The Architect Of The Glorious WSL, Paul Speaker Is Stepping Down
This can’t be a good thing, can it?
This morning in a letter addressed the World Surf League community, co-owner and CEO Paul Speaker announced his resignation at the end of January. Paul owns equity in the WSL and has been the man heading the shift from the ASP into what we know today as the WSL. The multi-billion-dollar duo, Mr Speaker and co-owner Dirk Ziff (net worth: $4.8 bill) ensure their “close and collaborative partnership” and that they “will work together on a seamless transition” of power. At the end of January, Dirk will take over Paul’s role until they find the best candidate for the position. “Dirk Ziff is stepping in as interim CEO, then they will be identifying a successor in the CEO position,” WSL VP of Communications, and always kind when bothered, Dave Prodan tells Stab. “They are looking for someone who shares the core values of the WSL and are looking forward to bringing the league to the next level.”
It’s hard to believe it’s possible that this is a good thing for the WSL, who have been making huge strides in their media, commentary and consistent flow of competition. “From the time that Paul started, he’s always intended to transition from the CEO position and crystallise his time as co-owner,” Dave says when prompted if the announcement came as a surprise. “He targeted three-to-five years as CEO and with the acquisition of Kelly Slater’s Wave Company, the inclusion of surfing in the 2020 Olympics and a new cooperation with the ISA (International Surfing Association) he felt like it was the right time to step down.”
If you subscribe to the WSL email blast, then you’re aware there is a contest running at nearly any given time, a lot of them sans corporate sponsorship, leaving the question of where the money to fund such events is flowing from? The WSL first and foremost is a business and it’s easy to assume it’s one that’s haemorrhaging money. But, as a private company, the WSL doesn’t publicly report on financial. The pre-acquisition model for an event sponsorship was a certain way, in that the ASP would have a licensed event sponsor who would fund that event. In the case the event did not obtain a sponsor or the sponsorship was pulled, the event would not run. The WSL, alternatively, has tour and media partnerships that are able to allocate funds across all of their events, therefore, just because an event doesn’t have a sponsor, it doesn’t mean it’s not funded. However, the amount of funding available to spread across non-sponsored events such as Rio and Fiji (Corona has sponsored J-Bay) in 2017 on the CT level (men and women), Pe’ahi, Todos Santos and Puerto Escondido on the BWT, a slew of QS, Juniors, and longboard events remains unknown. And, each CT event costs an estimated three to five million dollars to put on, that money is spread across the webcast, staffing, insurance, logistics–the whole production. It’s questionable how sustainable the above business model is.
Still, the level of coverage of the WSL under CEO Paul Speaker is miles from what is was when he took office five years ago. It’s worth asking where professional would be surfing be left without a circuit tour pinning the world’s best against each other? For surfing to be taken seriously on the world stage, there must be competition. In 2017, surfing’s at its pinnacle, a major notion of this is its inclusion in the 2020 Tokyo Olympic Games.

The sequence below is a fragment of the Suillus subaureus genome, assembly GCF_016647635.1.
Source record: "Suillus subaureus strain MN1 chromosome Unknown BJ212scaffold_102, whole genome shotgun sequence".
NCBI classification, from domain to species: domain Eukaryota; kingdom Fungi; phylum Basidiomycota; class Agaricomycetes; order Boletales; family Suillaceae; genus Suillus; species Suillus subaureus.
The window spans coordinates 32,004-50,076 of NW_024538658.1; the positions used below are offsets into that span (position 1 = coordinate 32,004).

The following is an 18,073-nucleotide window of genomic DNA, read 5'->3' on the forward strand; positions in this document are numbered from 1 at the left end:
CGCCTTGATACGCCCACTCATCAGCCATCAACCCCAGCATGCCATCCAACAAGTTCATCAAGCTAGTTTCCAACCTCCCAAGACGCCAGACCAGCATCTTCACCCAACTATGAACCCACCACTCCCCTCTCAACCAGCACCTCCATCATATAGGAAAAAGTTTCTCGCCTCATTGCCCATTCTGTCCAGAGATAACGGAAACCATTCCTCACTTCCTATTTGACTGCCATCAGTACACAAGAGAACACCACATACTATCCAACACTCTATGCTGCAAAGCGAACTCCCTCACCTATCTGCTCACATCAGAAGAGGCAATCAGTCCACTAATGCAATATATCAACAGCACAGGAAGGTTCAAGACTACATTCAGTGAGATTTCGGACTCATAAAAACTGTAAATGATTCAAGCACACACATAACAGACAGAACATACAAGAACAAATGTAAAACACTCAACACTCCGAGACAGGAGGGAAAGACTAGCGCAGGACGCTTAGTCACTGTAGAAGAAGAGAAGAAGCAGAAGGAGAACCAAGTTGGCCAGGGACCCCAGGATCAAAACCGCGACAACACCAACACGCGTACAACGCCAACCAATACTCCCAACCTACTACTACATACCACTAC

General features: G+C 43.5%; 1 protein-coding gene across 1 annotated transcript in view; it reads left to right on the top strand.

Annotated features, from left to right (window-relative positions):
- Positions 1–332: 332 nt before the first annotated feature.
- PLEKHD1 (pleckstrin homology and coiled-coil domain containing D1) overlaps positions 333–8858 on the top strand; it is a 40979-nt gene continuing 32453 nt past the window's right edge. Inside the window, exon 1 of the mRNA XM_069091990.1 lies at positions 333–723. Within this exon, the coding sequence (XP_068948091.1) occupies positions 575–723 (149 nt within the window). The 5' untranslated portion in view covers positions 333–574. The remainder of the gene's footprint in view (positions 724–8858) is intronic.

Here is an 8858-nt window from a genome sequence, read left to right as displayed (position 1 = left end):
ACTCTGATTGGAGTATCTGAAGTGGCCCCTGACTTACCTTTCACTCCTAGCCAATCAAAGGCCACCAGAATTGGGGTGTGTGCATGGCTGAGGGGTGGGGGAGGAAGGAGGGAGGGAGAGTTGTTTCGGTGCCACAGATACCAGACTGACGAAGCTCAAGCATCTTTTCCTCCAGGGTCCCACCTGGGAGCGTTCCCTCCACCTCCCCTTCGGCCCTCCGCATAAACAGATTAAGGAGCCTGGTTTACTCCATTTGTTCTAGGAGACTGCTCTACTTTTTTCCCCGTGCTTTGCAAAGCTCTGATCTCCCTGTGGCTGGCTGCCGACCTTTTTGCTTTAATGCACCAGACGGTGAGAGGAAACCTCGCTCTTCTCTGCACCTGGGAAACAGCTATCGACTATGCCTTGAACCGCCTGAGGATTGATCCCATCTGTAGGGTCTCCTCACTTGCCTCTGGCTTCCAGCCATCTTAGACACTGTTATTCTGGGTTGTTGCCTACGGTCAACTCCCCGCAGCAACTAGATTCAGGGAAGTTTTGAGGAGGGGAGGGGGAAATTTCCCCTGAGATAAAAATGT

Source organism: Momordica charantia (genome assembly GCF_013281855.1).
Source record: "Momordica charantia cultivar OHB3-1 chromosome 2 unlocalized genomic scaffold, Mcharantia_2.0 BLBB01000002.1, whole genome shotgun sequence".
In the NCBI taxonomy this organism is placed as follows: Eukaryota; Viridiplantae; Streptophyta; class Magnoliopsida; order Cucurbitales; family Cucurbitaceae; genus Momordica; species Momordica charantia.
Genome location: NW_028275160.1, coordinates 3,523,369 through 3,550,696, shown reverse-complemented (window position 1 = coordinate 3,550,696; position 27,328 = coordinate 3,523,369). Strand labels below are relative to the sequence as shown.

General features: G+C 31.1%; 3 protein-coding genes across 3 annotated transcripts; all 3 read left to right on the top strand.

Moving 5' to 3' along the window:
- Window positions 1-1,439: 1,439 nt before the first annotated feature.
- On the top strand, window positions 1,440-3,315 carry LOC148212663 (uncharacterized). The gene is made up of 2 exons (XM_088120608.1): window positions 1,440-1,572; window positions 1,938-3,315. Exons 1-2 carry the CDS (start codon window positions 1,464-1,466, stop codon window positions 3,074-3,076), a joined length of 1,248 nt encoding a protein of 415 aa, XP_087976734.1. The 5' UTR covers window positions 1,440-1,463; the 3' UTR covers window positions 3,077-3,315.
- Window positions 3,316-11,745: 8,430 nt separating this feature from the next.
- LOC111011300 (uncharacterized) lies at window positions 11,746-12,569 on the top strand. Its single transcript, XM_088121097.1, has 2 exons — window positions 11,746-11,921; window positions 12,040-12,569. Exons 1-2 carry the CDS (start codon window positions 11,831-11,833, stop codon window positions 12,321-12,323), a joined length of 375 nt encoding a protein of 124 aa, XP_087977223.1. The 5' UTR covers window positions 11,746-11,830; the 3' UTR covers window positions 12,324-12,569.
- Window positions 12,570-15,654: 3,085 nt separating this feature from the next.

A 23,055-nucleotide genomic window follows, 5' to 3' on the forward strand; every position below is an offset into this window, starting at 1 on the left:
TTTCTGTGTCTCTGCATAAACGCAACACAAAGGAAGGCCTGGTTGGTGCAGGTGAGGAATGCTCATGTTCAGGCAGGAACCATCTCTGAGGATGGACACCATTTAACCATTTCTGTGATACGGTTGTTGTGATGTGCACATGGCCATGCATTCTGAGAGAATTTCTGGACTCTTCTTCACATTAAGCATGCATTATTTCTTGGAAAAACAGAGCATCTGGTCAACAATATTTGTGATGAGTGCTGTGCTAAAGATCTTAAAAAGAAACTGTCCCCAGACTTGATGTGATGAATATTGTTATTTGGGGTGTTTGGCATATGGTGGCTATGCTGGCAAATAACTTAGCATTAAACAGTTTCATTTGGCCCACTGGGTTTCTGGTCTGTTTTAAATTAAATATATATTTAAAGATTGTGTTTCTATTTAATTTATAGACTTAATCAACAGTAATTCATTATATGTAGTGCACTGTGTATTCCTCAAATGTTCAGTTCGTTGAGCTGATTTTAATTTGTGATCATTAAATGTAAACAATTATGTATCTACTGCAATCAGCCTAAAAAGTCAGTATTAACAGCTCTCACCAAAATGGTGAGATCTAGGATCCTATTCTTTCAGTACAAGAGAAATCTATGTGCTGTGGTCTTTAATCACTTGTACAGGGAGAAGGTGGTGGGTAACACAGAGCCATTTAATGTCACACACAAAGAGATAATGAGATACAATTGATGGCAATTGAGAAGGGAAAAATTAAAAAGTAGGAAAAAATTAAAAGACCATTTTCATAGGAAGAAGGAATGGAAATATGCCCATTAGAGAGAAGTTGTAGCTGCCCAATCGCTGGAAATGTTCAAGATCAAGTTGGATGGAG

“Among our many accomplishments together are: the remarkable increase in fan engagement; the highly professional quality of the broadcast; our stellar event production; the various athlete development programs, and the introduction of the sport to a new group of non-endemic corporate partners,” Mr Speaker states in the letter released earlier this morning.
“The commitment to our athletes in and out of the water has led us to many firsts for surfing, including: a pension plan for our athletes; the creation of the commissioner’s office to secure the integrity of the sport; prize-purse parity between the men and the women of our championship tour, and the first multi-year surfers’ agreement.
“The WSL has pioneered new technologies and digital strategies that have been ahead of the curve, and have led to recognition throughout the sports industry as a first-mover in many areas. With a focus on the fan, surfing is now enjoyed on multiple media platforms around the globe, through traditional broadcast, but most frequently on our mobile app, website, and social media channels. We have also acknowledged the global nature of our sport by delivering our live event broadcast in English, French, Portuguese and Japanese.
“I am incredibly excited for our future. The Kelly Slater Wave Company offers a tremendous and unprecedented opportunity for the League to dramatically shift the landscape of high-performance surfing around the world with guaranteed conditions, total fairness for the competitors, greatly enhanced live viewing, and major television coverage at a scheduled time. Our sport’s inclusion in the 2020 Olympics is a testament to the continuing rise of surfing as a global participatory and spectator sport, and will allow WSL athletes to represent and compete for their countries for the first time ever on arguably the greatest sporting stage in the world.”
Chew on that for a second.
For more information read the entire letter here.
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